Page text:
FacebookTwitterGoogle+RedditEmail

Salt and Terror in Afghanistan

by KATHY KELLY

In late January in a room in Kabul, Afghanistan, I joined several dozen people, working seamstresses, some college students, socially engaged teenagers and a few visiting internationals like myself, to discuss world hunger. Our emphasis was not exclusively on their own country’s worsening hunger problems.  The Afghan Peace Volunteers, in whose home we were meeting, draw strength from looking beyond their own very real struggles.

With us was Hakim, a medical doctor who spent six years working as a public health specialist in the central highlands of Afghanistan and, prior to that, among refugees in Quetta, Pakistan.  He helped us understand conditions that lead to food shortages and taught us about diseases, such as kwashiorkor and marasmus, which are caused by insufficient protein or general malnutrition.

We looked at UN figures about hunger in Afghanistan, which show malnutrition rates rising by 50 percent or more compared with 2012. The malnutrition ward at Helmand Province’s Bost Hospital has been admitting 200 children a month for severe, acute malnutrition — four times more than in January 2012.

A recent New York Times article about the worsening hunger crisis described an encounter with a mother and child in an Afghan hospital: “In another bed is Fatima, less than a year old, who is so severely malnourished that her heart is failing, and the doctors expect that she will soon die unless her father is able to find money to take her to Kabul for surgery. The girl’s face bears a perpetual look of utter terror, and she rarely stops crying.”

Photos of Fatima and other children in the ward accompanied the article. In our room in Kabul, Hakim projected the photos on the wall. They were painful to see and so were the nods of comprehension from Afghans all too familiar with the agonies of poverty in a time of war.

As children grow, they need iodine to enable proper brain development.  According to a UNICEF/GAIN report, “iodine deficiency is the most prevalent cause of brain damage worldwide.  It is easily preventable, and through ongoing targeted interventions, can be eliminated.” As recently as 2009 we learned that 70 percent of Afghan children faced an iodine deficiency.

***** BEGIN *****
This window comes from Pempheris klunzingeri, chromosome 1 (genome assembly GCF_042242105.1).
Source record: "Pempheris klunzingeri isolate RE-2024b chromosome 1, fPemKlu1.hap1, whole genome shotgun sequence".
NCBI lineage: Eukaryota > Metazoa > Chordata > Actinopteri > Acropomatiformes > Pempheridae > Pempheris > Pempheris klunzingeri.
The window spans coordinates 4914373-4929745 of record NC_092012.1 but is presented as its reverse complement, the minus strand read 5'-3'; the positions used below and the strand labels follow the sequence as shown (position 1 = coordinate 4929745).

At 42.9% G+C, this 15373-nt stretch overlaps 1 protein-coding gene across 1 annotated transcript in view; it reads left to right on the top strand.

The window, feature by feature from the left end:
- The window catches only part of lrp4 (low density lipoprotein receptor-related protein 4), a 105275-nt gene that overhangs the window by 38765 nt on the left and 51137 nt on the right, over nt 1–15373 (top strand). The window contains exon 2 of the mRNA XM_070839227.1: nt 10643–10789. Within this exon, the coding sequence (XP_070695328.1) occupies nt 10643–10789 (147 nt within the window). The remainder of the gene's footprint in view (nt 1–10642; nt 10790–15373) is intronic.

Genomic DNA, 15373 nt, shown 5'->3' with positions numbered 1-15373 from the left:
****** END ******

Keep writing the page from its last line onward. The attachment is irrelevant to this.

Universal Salt Iodization (USI) is recognized as a simple, safe and cost-effective measure in addressing iodine deficiency. The World Bank reports that it costs $.05 per child, per year.

In 2012, the World Food Programme (WFP) and the Global Alliance for Improved Nutrition (GAIN) announced a four-year projectwhich aimed to reach nearly half of Afghanistan’s population – 15 million Afghans – with fortified foods. Their strategy was to add vitamins and minerals such as iron, zinc, folic acid, Vitamin B-12 and Vitamin A to wheat flour, vegetable oil and ghee, and also to fortify salt with iodine.  The project costs $6.4 million.

The sums of money required to fund delivery of iodine and fortified foods to malnourished Afghan children should be compared, I believe, to the sums of money that the Pentagon’s insatiable appetite for war-making has required of U.S. people.

The price tag for supplying iodized salt to one child for one year is 5 cents.

The cost of maintaining one U.S. soldier has recently risen to $2.1 million per year.  The amount of money spent to keep three U.S. soldiers in Afghanistan in 2014 could almost cover the cost of a four-year program to deliver fortified foods to 15 million Afghan people.

Maj. Gen. Kurt J. Stein, who is overseeing the drawdown of U.S. troops from Afghanistan, has referred to the operation as “the largest retrograde mission in history.”  The mission will cost as much as $6 billion.

Over the past decade, spin doctors for U.S. military spending have suggested that Afghanistan needs the U.S. troop presence and U.S. non-military spending to protect the interests of women and children.

It’s true that non-military aid to Afghanistan, sent by the U.S. since 2002, now approaches $100 billion.

Several articles on Afghanistan’s worsening hunger crisis, appearing in the Western press, prompt readers to ask how Afghanistan could be receiving vast sums of non-military aid and yet still struggle with severe acute malnourishment among children under age five.

However, a 2013 quarterly report to Congress submitted by the Special Inspector General for Afghanistan shows that, of the nearly $100 billion spent on wartime reconstruction, $97 billion has been spent on counter-narcotics, security, “governance/development” and “oversight and operations.”  No more than $3 billion, a hundred dollars per Afghan person, were used for “humanitarian” projects – to help keep 30 million Afghans alive through 12 years of U.S. war and occupation.